After World War II, decolonization elevated the locus of control from colonial districts to national capitals, making the leaders of the world’s 100 emerging nations Washington’s new “subordinate elites.” In 2010 after WikiLeaks started releasing 251,000 recent U.S. diplomatic cables rich in insights about its relations with these subordinate elites, the influential Israeli journalist Aluf Benn wrote that “the cables… depict the fall of the American empire, the decline of a superpower that ruled the world by the dint of its military and economic supremacy.”

A Fifth and Final Factor, Military Information: Among the most important aspects of empire, imperial information systems are critical for securing accurate intelligence about when and how to apply lethal force, rationally and effectively. While British colonial policy was influenced by deep, particularistic Orientalist knowledge exemplified by the Arabists T.E. Lawrence and Gertrude Bell, America developed a distinctive imperial epistemology that applies universal systems to amass superficial, serviceable data.

Two Basic Choices: In sum, we now seem faced with two possible scenarios for the future of U.S. global power. As predicted in that 2012 report by the U.S. National Intelligence Council, the relentless shift of world economic strength from West to East, from America to China, might lead to a slow, inexorable decline in U.S. global power.

Alternatively, a technological Hail Mary’s pass, in the form of the new robotic information regime, just might allow Washington the exercise of global power in excess of economic influence—breaking that iron binary between financial resources and military strength, and extending the American Century to 2050 or beyond.

With analysts scrutinizing every detail of U.S. economic trends over the short, medium, and long term, we need to focus on that second scenario by exploring America’s distinctive epistemology—that is, the way Washington manages data for the exercise of global power. What kind of empire is this American imperium, and, more specifically, how does it manage its information?

In the past century, as three U.S. pacification campaigns in Asia have dragged out to a decade or more skirting defeat if not disaster, the U.S. military has been pushed to the breaking point and responded by fusing extant technologies into an information infrastructure of unprecedented power, thereby producing a new regime for data management: First, the manual regime during the Philippine War, from 1898-1907; next, the computerized regime in the Vietnam War, from 1963-75; and, most recently, the robotic regime in Afghanistan and Iraq, from 2003 to perhaps 2014.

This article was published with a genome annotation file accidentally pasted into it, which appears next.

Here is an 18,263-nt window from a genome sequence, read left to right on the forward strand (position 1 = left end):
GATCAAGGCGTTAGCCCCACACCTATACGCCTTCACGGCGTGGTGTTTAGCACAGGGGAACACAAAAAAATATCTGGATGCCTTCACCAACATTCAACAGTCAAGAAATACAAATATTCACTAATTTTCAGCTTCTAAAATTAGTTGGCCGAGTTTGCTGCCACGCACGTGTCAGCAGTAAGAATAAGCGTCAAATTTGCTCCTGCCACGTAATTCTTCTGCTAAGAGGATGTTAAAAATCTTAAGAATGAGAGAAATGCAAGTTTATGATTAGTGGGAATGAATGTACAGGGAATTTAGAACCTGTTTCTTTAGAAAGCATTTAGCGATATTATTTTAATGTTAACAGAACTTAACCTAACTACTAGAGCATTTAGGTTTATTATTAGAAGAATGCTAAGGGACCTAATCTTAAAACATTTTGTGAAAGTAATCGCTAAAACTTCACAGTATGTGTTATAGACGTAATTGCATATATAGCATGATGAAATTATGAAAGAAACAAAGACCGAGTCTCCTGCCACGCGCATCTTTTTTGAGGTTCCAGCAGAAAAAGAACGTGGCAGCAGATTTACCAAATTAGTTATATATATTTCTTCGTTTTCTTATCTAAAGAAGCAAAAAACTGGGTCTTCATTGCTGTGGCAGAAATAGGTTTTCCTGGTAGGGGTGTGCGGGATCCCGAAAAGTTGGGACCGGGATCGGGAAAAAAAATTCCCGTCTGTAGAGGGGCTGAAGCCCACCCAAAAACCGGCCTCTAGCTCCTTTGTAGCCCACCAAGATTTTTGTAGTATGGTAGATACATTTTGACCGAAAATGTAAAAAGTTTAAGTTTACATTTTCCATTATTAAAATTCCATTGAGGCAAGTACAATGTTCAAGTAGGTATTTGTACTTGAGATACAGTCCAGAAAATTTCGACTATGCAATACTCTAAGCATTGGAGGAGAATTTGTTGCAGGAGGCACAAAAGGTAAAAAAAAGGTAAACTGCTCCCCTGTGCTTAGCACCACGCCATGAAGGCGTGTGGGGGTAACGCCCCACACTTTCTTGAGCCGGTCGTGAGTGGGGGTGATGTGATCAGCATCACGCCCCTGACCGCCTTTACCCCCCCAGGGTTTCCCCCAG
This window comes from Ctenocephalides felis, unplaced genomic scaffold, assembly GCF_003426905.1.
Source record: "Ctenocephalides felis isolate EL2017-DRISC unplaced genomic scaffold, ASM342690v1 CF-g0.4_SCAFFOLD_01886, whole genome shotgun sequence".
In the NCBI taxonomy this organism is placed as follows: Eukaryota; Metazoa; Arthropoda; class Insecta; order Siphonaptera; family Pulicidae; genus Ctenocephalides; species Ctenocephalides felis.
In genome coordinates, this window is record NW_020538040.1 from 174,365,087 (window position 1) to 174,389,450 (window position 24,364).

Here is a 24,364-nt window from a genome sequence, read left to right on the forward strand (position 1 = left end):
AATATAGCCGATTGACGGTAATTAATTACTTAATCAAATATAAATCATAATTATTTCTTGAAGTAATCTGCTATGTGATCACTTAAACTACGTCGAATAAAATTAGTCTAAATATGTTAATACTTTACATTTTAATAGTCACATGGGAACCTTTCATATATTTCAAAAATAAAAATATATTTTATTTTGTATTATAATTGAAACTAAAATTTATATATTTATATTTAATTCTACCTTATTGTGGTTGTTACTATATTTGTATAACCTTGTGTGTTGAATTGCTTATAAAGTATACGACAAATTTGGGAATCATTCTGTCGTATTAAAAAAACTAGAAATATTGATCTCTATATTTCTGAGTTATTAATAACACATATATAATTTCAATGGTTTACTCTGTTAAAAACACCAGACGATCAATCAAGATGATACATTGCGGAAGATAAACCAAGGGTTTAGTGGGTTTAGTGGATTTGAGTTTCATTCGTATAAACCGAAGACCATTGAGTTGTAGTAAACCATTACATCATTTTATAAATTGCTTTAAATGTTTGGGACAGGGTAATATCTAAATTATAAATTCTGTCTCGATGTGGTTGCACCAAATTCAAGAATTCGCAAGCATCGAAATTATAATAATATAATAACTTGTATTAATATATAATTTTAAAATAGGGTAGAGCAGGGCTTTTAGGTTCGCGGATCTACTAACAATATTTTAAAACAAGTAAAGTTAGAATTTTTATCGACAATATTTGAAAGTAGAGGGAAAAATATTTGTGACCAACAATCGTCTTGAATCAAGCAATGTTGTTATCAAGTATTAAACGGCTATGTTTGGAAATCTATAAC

To foreshadow what follows, this succession of information regimes leads to ambiguous conclusions about the future of U.S. global power: On the one hand, this information infrastructure seems to have an inbuilt engineering for self-correction that makes every defeat, no matter how searing in the historical moment, an experiment that leads to important innovations. On the other hand, this infrastructure’s preference for superficial data over deep cultural knowledge about foreign societies creates self-referential information loops that can foster illusions with a potential for some future micro-military disaster.


Let’s begin by looking at America’s first information revolution in the late 19th century—described in my recent book, Policing America’s Empire.

The US system of imperial knowledge traces its origins to a synergy of innovations in the management of textual, statistical, and visual data that, during the 1870s and 1880s, created the capacity for surveillance of the many, rather than a few--a defining attribute, in my view, of the modern state.